The Crisis is Dangerously Smoldering in the Eurozone Periphery
Ralitsa Kovacheva, March 8, 2012
The crisis in the periphery of the eurozone, although not raging as until recently, is dangerously smoldering. Events in the countries, pressed by debts and deficits and stifled by lack of economic growth, show that they are not out of the woods yet and the fire is likely to flare again.
is haircutting investors, who were tempted to invest in "risk free" Greek debt. Replacing old Greek debt with new one must be completed on the evening of 8 March. At this stage it is known that the largest holders of Greek bonds have agreed to participate in the operation. According to The Financial Times, those are large foreign and Greek banks, that hold about 40% of the debt. Investors` interest in the deal rose sharply after the Greek authorities threatened lenders who did not participate that they might receive nothing. The newspaper explains that the threat was directed to 14% of the investors holding debt issued under international law. The remaining 86% hold bonds worth 177 billion euros, issued under Greek law.
As to the second group of investors, Athens warned that it could use the provisions of the new collective action clause to force them to participate. To achieve the goal of reducing the Greek debt by 100 billion euro, participation rate of 95% is needed. Athens expects to close the deal with about 90% participation rate. If the eurozone finance ministers assess that the swap was successful, they will make a final decision to disburse the second bailout to Greece. On March 1, they agreed to activate half of the amount earmarked for activities related to debt exchange, after concluding that the Greek authorities had fulfilled their commitments.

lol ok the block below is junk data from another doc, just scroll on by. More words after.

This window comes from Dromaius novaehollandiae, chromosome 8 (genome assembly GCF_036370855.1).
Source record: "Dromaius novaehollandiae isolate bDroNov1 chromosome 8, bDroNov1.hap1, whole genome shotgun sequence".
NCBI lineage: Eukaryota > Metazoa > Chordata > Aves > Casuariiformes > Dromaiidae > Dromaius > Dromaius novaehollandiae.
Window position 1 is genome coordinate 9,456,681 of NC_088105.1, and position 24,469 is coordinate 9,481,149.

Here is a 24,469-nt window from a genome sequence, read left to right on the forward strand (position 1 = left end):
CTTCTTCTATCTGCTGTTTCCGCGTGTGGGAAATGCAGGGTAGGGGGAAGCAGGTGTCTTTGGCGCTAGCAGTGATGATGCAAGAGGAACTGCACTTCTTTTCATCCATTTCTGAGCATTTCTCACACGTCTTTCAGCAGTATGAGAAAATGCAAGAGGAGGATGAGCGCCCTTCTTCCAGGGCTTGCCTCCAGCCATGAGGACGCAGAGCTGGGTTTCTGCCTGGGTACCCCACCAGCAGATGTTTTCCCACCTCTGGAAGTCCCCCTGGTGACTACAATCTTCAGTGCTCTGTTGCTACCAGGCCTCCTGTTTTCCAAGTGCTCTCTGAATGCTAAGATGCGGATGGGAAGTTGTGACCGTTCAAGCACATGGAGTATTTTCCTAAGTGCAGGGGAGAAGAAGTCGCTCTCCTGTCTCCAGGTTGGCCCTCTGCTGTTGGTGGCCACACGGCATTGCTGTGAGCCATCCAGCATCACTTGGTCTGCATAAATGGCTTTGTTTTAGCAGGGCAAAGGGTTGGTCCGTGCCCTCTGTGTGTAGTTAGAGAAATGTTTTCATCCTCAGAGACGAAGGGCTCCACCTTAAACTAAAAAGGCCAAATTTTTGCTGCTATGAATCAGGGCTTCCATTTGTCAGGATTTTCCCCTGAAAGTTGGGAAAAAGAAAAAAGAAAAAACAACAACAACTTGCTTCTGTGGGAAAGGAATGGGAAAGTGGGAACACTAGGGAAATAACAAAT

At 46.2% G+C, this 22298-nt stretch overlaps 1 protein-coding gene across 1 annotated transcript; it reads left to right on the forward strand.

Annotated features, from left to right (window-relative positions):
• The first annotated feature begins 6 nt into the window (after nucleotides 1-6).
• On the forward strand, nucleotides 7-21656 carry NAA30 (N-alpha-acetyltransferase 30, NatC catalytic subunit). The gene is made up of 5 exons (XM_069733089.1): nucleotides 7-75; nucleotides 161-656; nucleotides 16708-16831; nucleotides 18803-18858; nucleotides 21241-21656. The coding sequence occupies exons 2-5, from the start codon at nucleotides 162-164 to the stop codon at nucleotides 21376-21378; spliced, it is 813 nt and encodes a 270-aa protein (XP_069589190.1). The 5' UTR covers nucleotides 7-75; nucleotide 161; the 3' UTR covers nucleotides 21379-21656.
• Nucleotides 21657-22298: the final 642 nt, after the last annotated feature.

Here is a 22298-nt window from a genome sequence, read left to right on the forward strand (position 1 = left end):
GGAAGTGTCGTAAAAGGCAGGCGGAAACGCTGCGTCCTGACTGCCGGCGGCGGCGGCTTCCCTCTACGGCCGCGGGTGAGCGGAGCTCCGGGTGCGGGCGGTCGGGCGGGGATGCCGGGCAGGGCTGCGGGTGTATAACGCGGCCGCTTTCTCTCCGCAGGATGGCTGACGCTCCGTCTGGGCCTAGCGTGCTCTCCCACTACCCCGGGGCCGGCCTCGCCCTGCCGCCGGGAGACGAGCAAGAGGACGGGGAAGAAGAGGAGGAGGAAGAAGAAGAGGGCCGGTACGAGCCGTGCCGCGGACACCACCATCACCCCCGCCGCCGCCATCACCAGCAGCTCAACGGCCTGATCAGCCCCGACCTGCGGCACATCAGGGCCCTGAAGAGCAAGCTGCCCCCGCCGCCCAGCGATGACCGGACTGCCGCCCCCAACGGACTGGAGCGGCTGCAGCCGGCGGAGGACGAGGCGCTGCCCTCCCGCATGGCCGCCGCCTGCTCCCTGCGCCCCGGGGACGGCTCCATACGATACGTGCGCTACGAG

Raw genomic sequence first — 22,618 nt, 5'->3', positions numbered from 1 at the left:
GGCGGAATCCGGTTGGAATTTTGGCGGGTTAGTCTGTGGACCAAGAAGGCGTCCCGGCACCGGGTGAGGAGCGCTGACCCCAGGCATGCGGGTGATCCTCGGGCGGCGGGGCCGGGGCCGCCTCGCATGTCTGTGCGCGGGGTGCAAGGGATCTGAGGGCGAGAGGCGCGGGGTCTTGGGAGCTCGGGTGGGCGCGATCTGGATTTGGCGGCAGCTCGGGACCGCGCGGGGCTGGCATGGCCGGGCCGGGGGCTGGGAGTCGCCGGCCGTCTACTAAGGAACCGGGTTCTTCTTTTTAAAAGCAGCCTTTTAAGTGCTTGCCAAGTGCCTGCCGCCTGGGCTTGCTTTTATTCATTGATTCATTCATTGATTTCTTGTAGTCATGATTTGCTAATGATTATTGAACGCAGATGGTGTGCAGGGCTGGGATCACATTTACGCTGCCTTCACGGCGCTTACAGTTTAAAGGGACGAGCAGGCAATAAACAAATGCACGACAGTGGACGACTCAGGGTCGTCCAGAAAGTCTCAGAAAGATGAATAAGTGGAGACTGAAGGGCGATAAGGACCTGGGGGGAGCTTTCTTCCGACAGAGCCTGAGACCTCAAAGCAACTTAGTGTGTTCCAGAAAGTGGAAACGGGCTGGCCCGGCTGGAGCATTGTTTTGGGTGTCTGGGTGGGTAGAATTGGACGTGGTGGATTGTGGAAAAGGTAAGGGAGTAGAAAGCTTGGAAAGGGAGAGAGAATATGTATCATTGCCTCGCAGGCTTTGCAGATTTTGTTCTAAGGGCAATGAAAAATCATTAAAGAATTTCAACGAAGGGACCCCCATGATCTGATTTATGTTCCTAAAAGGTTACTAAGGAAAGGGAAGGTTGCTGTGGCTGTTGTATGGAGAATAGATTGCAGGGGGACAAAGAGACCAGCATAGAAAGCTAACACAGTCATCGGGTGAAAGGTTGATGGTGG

Despite encouraging results, however, there have already been predictions that the country will not be able to return on the financial markets by 2014, as provided, and will continue to need external financing by 2020. Moreover, even after the debt restructuring, it will remain too heavy a burden for Greece to bear, given the expected prolonged recession.
might follow the Greek example and look for partial debt remission, analysts predict, despite vows of European leaders that Greece will remain an isolated case. Portuguese bonds are already being traded at half of their value and the country`s borrowing costs are rising alarmingly. For the last two weeks it rose by 2 percentage points to nearly 14%, which is twice as much as a year earlier. There is some talk that the country will inevitably ask for a second loan from the EU and the IMF, although the authorities deny having such intentions. In May 2011 Portugal received a rescue loan of 78 billion euros. The situation is further hampered by the country’s poor economic outlook. According to the European Commission`s forecast, the Portuguese economy will contract by -3.3% in 2012, after having shrunk by -1.5% last year. Only Greece is expected to perform worse with -4.4% GDP contraction.